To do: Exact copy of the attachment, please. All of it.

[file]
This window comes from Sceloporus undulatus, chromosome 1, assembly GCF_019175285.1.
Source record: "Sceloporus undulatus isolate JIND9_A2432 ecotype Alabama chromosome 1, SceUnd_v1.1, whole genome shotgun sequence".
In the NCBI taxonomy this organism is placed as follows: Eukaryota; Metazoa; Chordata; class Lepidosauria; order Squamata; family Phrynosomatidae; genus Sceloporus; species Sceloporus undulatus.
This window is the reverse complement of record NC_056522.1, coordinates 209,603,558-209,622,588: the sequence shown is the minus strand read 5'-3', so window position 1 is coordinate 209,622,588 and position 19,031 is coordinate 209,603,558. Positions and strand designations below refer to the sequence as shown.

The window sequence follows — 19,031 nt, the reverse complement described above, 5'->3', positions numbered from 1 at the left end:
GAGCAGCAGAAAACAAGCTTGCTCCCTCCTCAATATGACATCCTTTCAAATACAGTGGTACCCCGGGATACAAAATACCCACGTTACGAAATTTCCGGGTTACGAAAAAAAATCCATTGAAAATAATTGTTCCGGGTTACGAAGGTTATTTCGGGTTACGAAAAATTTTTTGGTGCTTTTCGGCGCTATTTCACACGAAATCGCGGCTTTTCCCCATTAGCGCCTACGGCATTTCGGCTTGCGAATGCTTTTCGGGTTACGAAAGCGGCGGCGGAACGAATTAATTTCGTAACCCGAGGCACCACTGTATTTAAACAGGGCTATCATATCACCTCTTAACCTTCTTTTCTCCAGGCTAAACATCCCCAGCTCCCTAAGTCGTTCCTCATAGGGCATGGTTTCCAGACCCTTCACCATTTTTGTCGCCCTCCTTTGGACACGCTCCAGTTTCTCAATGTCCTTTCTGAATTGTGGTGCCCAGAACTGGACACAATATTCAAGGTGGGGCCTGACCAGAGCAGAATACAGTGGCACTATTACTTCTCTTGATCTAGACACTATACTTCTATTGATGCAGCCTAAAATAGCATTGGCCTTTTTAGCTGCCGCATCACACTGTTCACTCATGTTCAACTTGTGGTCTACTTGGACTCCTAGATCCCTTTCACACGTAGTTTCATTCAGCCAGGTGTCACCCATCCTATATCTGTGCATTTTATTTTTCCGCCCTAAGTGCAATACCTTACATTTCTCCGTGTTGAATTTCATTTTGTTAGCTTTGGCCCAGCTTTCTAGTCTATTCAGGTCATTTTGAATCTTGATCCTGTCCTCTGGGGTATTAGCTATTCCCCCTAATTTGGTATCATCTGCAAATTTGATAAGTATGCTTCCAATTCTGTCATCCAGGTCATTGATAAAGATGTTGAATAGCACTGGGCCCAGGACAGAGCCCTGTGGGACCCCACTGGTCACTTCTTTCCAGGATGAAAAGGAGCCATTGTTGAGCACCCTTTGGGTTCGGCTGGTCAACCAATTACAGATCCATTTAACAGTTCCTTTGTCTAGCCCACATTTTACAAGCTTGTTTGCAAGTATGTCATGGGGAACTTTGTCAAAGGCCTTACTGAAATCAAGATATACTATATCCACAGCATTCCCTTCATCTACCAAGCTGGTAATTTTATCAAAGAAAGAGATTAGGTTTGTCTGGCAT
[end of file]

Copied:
This window comes from Sceloporus undulatus, chromosome 1, assembly GCF_019175285.1.
Source record: "Sceloporus undulatus isolate JIND9_A2432 ecotype Alabama chromosome 1, SceUnd_v1.1, whole genome shotgun sequence".
In the NCBI taxonomy this organism is placed as follows: Eukaryota; Metazoa; Chordata; class Lepidosauria; order Squamata; family Phrynosomatidae; genus Sceloporus; species Sceloporus undulatus.
This window is the reverse complement of record NC_056522.1, coordinates 209,603,558-209,622,588: the sequence shown is the minus strand read 5'-3', so window position 1 is coordinate 209,622,588 and position 19,031 is coordinate 209,603,558. Positions and strand designations below refer to the sequence as shown.

The window sequence follows — 19,031 nt, the reverse complement described above, 5'->3', positions numbered from 1 at the left end:
GAGCAGCAGAAAACAAGCTTGCTCCCTCCTCAATATGACATCCTTTCAAATACAGTGGTACCCCGGGATACAAAATACCCACGTTACGAAATTTCCGGGTTACGAAAAAAAATCCATTGAAAATAATTGTTCCGGGTTACGAAGGTTATTTCGGGTTACGAAAAATTTTTTGGTGCTTTTCGGCGCTATTTCACACGAAATCGCGGCTTTTCCCCATTAGCGCCTACGGCATTTCGGCTTGCGAATGCTTTTCGGGTTACGAAAGCGGCGGCGGAACGAATTAATTTCGTAACCCGAGGCACCACTGTATTTAAACAGGGCTATCATATCACCTCTTAACCTTCTTTTCTCCAGGCTAAACATCCCCAGCTCCCTAAGTCGTTCCTCATAGGGCATGGTTTCCAGACCCTTCACCATTTTTGTCGCCCTCCTTTGGACACGCTCCAGTTTCTCAATGTCCTTTCTGAATTGTGGTGCCCAGAACTGGACACAATATTCAAGGTGGGGCCTGACCAGAGCAGAATACAGTGGCACTATTACTTCTCTTGATCTAGACACTATACTTCTATTGATGCAGCCTAAAATAGCATTGGCCTTTTTAGCTGCCGCATCACACTGTTCACTCATGTTCAACTTGTGGTCTACTTGGACTCCTAGATCCCTTTCACACGTAGTTTCATTCAGCCAGGTGTCACCCATCCTATATCTGTGCATTTTATTTTTCCGCCCTAAGTGCAATACCTTACATTTCTCCGTGTTGAATTTCATTTTGTTAGCTTTGGCCCAGCTTTCTAGTCTATTCAGGTCATTTTGAATCTTGATCCTGTCCTCTGGGGTATTAGCTATTCCCCCTAATTTGGTATCATCTGCAAATTTGATAAGTATGCTTCCAATTCTGTCATCCAGGTCATTGATAAAGATGTTGAATAGCACTGGGCCCAGGACAGAGCCCTGTGGGACCCCACTGGTCACTTCTTTCCAGGATGAAAAGGAGCCATTGTTGAGCACCCTTTGGGTTCGGCTGGTCAACCAATTACAGATCCATTTAACAGTTCCTTTGTCTAGCCCACATTTTACAAGCTTGTTTGCAAGTATGTCATGGGGAACTTTGTCAAAGGCCTTACTGAAATCAAGATATACTATATCCACAGCATTCCCTTCATCTACCAAGCTGGTAATTTTATCAAAGAAAGAGATTAGGTTTGTCTGGCAT